The Human Planet: How We Created the Anthropocene

Hurricane Florence Viewed from the Space Station

I’m currently reading Simon L. Lewis and Mark A. Maslin’s The Human Planet: How We Created the Anthropocene. In the first couple of chapters, the authors lay down some history of the human interpretation of climate change. I find it mind-blowing that we understood our ability to affect this planet’s climate through our activities, and that we were discussing it, more than 200 years ago. Geologists like Thomas Jenkyn and enlightenment giant, George-Louis Leclerc (better known as the Comte de Buffon) both wrote and gave lectures on the topic.

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Rolling your own carbon offset scheme

Before going any further here, I want to make it clear that I’m well aware of the shortcomings of carbon offsetting, wonderfully satirised by the folks behind Cheat Neutral. However, carbon offsetting is undeniably better than doing nothing. And as sustainable as you might try to be, it probably isn’t enough. The World Resources Institute have calculated that we should be aiming for a maximum limit of two tons of CO₂ emissions per person, per year. And yet it is calculated that the average EU citizen incurs 9.1 tons of CO₂ emissions. The average US citizen emits about twice as much as this.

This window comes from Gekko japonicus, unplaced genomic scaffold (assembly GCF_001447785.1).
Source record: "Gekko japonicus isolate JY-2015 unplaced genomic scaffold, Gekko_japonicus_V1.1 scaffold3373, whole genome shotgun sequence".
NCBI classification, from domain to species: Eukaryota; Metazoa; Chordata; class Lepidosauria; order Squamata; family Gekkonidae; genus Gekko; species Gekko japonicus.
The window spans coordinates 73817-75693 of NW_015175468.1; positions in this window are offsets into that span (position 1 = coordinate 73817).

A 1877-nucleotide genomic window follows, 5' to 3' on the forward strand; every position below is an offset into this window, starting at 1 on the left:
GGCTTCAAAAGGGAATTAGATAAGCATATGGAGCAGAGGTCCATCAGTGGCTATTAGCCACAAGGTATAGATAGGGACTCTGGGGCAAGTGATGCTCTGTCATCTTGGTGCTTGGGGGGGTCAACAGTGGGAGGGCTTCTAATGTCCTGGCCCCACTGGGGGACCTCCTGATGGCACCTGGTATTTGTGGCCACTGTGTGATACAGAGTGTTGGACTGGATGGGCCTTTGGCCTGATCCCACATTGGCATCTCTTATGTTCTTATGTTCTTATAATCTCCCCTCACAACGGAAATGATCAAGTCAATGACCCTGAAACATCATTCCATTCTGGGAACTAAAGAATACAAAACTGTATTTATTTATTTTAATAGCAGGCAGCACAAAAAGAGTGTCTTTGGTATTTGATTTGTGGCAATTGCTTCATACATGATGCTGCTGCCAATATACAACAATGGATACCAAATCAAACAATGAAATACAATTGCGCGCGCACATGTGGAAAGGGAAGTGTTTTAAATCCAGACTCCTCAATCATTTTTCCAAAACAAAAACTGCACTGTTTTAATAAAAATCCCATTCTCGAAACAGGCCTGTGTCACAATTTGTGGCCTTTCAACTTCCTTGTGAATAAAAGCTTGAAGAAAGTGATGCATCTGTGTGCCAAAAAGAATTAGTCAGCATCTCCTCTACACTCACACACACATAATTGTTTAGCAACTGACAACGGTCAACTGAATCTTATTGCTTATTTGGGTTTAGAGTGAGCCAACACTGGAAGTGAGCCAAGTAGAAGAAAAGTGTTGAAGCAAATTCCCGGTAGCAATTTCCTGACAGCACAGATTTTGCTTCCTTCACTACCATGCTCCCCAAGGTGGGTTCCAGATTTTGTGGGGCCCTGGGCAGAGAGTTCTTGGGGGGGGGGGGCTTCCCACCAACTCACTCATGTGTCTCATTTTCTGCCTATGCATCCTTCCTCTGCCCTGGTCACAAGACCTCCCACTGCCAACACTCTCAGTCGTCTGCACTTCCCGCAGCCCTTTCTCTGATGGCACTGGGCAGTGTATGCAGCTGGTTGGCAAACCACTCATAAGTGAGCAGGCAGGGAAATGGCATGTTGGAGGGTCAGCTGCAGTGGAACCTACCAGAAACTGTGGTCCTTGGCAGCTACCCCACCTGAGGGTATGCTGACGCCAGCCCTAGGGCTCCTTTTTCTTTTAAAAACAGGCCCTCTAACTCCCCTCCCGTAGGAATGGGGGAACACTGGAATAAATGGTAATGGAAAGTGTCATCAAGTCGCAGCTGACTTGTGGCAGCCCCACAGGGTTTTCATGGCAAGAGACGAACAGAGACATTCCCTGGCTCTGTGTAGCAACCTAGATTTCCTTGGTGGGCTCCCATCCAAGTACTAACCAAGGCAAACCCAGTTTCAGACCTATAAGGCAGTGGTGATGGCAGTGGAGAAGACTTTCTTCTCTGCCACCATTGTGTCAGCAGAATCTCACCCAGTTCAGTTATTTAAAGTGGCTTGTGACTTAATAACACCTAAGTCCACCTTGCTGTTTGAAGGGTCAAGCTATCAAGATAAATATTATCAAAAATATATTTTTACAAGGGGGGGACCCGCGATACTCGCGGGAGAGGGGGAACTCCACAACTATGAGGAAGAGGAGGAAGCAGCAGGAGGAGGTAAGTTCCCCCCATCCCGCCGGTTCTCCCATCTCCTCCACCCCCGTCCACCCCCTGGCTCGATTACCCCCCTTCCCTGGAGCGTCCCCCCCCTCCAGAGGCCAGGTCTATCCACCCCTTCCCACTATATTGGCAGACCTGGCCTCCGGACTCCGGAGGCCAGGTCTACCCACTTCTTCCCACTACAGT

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Alexander Lees on the Lake District and the National Trust

‘[The Laked District is] desolate, and devoid of bird life. I think it is an environmental crime. We need to look at it as a wounded landscape. It has been changed over millennia by lots of different forces, and we are not letting it bounce back to the exciting wildlife-filled area it could be. Sheep moors or grouse-shooting estates are just like eucalyptus and cattle pastures.

‘They are analogous. There has been a huge amount of indoctrination over 100 years, convincing people that this is what landscape looks like.

‘But look at anywhere else in the world, this is a crime against nature. The National Trust has helped to rubber-stamp this vision as to how we should see the countryside.’

– Alexander Lees, Ecologist and Lecturer at Manchester Metropolitan University

Source: National Trust should be radical, says Hilary McGrady on BBC News